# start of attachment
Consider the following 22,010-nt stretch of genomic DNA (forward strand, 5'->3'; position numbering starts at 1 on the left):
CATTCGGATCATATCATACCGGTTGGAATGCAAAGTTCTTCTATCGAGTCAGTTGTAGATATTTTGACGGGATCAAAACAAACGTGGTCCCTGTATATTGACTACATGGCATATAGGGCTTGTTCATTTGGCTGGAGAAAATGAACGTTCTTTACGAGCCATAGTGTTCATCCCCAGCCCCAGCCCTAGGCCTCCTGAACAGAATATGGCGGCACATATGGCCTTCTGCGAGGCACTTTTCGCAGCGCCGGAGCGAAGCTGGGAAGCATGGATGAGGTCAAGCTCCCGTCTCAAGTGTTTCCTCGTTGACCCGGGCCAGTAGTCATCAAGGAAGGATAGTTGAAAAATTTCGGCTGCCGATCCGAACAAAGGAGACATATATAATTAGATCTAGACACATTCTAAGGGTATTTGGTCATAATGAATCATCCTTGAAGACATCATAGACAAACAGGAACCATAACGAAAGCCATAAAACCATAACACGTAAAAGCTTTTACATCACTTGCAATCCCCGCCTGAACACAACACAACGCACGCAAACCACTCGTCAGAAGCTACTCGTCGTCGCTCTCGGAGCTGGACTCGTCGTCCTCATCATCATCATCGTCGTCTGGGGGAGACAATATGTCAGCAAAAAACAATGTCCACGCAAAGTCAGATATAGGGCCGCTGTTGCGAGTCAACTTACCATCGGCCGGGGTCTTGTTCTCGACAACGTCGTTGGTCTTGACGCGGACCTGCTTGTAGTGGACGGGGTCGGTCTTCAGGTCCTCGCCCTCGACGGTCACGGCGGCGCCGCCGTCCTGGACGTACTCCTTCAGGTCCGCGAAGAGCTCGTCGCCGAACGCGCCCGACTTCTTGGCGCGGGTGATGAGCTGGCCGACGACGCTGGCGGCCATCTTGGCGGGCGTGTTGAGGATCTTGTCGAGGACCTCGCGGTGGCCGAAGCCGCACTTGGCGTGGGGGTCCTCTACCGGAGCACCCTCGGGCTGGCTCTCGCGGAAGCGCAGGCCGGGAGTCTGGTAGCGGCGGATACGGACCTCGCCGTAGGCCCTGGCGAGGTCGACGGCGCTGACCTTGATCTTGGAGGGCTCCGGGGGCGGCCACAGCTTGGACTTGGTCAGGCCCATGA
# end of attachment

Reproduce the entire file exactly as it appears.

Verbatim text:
Consider the following 22,010-nt stretch of genomic DNA (forward strand, 5'->3'; position numbering starts at 1 on the left):
CATTCGGATCATATCATACCGGTTGGAATGCAAAGTTCTTCTATCGAGTCAGTTGTAGATATTTTGACGGGATCAAAACAAACGTGGTCCCTGTATATTGACTACATGGCATATAGGGCTTGTTCATTTGGCTGGAGAAAATGAACGTTCTTTACGAGCCATAGTGTTCATCCCCAGCCCCAGCCCTAGGCCTCCTGAACAGAATATGGCGGCACATATGGCCTTCTGCGAGGCACTTTTCGCAGCGCCGGAGCGAAGCTGGGAAGCATGGATGAGGTCAAGCTCCCGTCTCAAGTGTTTCCTCGTTGACCCGGGCCAGTAGTCATCAAGGAAGGATAGTTGAAAAATTTCGGCTGCCGATCCGAACAAAGGAGACATATATAATTAGATCTAGACACATTCTAAGGGTATTTGGTCATAATGAATCATCCTTGAAGACATCATAGACAAACAGGAACCATAACGAAAGCCATAAAACCATAACACGTAAAAGCTTTTACATCACTTGCAATCCCCGCCTGAACACAACACAACGCACGCAAACCACTCGTCAGAAGCTACTCGTCGTCGCTCTCGGAGCTGGACTCGTCGTCCTCATCATCATCATCGTCGTCTGGGGGAGACAATATGTCAGCAAAAAACAATGTCCACGCAAAGTCAGATATAGGGCCGCTGTTGCGAGTCAACTTACCATCGGCCGGGGTCTTGTTCTCGACAACGTCGTTGGTCTTGACGCGGACCTGCTTGTAGTGGACGGGGTCGGTCTTCAGGTCCTCGCCCTCGACGGTCACGGCGGCGCCGCCGTCCTGGACGTACTCCTTCAGGTCCGCGAAGAGCTCGTCGCCGAACGCGCCCGACTTCTTGGCGCGGGTGATGAGCTGGCCGACGACGCTGGCGGCCATCTTGGCGGGCGTGTTGAGGATCTTGTCGAGGACCTCGCGGTGGCCGAAGCCGCACTTGGCGTGGGGGTCCTCTACCGGAGCACCCTCGGGCTGGCTCTCGCGGAAGCGCAGGCCGGGAGTCTGGTAGCGGCGGATACGGACCTCGCCGTAGGCCCTGGCGAGGTCGACGGCGCTGACCTTGATCTTGGAGGGCTCCGGGGGCGGCCACAGCTTGGACTTGGTCAGGCCCATGA